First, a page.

Atmospheric pollution is the release of a harmful chemical or material into the atmosphere. The consequences can be devastating - carbon dioxide, for example, is one of the major causes of climate change, while nitrogen oxide and sulphur dioxide combine to form harmful acid rain. Not all pollution is directly man-made, however, such as the release of ammonia from livestock. Ammonia is toxic to many aquatic animals and can lead to soil acidification and smog.

Atmospheric pollution is also harmful to human health. It has driven cancer to be the main cause of death in China, the poster country for smog, and more than half of Americans are breathing unacceptable standards of air. In the UK alone it is thought that air pollution causes  29,000 deaths every year.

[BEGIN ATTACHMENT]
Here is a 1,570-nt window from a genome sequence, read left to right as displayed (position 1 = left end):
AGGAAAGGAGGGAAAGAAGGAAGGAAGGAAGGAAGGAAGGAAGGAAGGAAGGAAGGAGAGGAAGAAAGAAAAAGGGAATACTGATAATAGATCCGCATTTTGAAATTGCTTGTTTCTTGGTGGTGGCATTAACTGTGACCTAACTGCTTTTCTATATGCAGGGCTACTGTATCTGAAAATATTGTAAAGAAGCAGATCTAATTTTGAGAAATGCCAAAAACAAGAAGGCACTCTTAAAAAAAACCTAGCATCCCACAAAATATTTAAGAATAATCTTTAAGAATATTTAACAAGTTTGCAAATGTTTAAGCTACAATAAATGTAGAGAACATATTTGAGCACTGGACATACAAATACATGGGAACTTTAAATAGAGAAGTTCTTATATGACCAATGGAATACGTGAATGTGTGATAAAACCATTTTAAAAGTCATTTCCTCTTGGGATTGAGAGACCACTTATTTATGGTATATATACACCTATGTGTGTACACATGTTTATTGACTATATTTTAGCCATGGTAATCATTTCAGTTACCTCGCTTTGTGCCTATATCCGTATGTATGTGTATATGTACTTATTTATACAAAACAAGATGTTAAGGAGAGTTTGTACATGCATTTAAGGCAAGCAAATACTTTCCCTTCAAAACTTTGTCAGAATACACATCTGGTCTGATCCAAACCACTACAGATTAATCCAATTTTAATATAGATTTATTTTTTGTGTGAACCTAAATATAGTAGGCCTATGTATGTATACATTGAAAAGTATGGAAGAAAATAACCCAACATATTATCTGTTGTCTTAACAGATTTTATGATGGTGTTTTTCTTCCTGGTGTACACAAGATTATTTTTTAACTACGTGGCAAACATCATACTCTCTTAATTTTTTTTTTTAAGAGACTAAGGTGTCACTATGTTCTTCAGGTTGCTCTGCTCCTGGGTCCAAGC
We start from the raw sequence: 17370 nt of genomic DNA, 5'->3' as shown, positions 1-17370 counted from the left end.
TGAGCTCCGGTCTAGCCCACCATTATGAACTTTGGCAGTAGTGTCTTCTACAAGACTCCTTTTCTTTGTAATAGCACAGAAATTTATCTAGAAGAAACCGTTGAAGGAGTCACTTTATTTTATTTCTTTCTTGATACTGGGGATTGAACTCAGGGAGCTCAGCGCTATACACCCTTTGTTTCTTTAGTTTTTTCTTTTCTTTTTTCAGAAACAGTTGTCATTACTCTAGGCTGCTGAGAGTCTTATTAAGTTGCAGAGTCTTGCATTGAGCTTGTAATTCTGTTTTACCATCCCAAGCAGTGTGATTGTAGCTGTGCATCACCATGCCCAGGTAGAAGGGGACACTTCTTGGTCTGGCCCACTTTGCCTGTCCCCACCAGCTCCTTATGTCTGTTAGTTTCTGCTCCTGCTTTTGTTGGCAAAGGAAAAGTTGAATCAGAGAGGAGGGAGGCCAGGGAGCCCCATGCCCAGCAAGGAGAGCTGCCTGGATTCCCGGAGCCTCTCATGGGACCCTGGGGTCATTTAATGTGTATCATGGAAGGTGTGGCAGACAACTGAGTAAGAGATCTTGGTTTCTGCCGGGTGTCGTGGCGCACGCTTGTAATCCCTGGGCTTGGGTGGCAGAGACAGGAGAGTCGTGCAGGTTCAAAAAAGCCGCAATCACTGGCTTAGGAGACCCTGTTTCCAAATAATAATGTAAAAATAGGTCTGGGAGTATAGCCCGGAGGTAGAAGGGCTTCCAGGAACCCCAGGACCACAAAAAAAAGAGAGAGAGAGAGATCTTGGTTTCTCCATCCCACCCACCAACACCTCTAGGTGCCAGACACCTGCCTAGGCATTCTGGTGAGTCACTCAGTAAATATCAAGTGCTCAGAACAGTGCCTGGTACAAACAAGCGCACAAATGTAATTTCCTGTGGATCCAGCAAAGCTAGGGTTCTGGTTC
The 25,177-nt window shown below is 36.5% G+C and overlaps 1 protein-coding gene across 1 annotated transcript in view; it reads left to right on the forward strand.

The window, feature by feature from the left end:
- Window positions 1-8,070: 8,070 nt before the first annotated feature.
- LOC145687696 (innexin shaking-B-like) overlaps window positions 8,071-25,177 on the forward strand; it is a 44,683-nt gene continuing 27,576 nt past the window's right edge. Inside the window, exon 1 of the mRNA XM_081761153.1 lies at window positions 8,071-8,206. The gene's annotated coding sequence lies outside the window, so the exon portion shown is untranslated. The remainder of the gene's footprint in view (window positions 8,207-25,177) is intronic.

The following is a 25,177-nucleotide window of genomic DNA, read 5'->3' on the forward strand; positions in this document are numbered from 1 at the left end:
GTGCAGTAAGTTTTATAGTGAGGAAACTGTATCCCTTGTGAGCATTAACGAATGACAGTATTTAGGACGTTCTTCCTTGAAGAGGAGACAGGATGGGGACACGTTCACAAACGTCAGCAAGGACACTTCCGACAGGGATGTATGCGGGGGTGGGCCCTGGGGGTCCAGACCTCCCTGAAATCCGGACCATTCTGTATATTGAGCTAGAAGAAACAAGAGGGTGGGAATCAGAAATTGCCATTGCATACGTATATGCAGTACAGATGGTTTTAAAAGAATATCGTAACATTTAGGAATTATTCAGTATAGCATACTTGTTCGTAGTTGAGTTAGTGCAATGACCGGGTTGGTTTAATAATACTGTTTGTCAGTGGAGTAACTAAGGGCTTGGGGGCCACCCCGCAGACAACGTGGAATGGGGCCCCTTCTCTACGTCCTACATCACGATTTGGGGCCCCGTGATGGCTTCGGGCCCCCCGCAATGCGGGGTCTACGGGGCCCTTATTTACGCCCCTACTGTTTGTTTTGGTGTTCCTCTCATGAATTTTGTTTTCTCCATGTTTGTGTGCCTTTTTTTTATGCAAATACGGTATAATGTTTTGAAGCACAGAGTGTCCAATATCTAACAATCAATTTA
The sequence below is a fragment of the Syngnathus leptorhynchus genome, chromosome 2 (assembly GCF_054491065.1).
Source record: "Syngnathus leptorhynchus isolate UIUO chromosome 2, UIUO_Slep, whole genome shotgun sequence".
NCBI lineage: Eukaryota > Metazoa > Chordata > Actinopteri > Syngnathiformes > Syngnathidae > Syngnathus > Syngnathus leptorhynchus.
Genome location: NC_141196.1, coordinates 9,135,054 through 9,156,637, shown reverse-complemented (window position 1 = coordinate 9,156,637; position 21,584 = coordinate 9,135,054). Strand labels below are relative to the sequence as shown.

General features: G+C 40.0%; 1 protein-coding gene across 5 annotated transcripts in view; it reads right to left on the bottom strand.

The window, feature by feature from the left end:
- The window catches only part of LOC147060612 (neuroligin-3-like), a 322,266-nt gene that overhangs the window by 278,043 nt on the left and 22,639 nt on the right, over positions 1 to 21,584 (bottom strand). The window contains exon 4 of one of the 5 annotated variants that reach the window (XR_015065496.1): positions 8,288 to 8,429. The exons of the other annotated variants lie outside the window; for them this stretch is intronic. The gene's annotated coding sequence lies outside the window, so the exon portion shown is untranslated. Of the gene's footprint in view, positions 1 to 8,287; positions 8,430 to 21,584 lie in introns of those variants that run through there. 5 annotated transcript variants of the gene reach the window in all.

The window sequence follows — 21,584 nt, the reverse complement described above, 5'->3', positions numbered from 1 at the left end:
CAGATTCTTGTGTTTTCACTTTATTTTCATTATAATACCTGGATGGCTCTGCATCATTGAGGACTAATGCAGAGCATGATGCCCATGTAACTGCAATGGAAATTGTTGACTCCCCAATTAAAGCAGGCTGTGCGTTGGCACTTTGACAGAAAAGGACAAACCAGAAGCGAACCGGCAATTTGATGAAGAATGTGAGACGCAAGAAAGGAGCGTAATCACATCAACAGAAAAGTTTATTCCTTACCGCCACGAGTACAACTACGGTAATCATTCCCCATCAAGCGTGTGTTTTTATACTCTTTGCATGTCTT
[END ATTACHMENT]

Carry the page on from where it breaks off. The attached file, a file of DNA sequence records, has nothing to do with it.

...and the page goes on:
CEH work on atmospheric pollution


Monitoring Sites

Research Facilities

Mark Sutton presenting at Parliament
CEH's Professor Mark Sutton acts as expert witness to Parliament
Ganges river, India
Outputs of December 2015 Science Workshop
2 surveyors on the GMEP monitoring project
Evaluating Wales' natural resources and the Glastir sustainable land management scheme
riverside vegetation
Managing colour levels in drinking water
UNECE International Cooperative Programme on Effects of Air Pollution on Natural Vegetation and Crops
Putting diesel into a car
Urban emissions of air pollutants
Predatory Bird Monitoring Scheme logo
Long-term monitoring of contaminant levels in selected species of predatory birds
ECN Moor House in the North Pennines
Long-term multi-parameter monitoring to understand causes and consequences of environmental change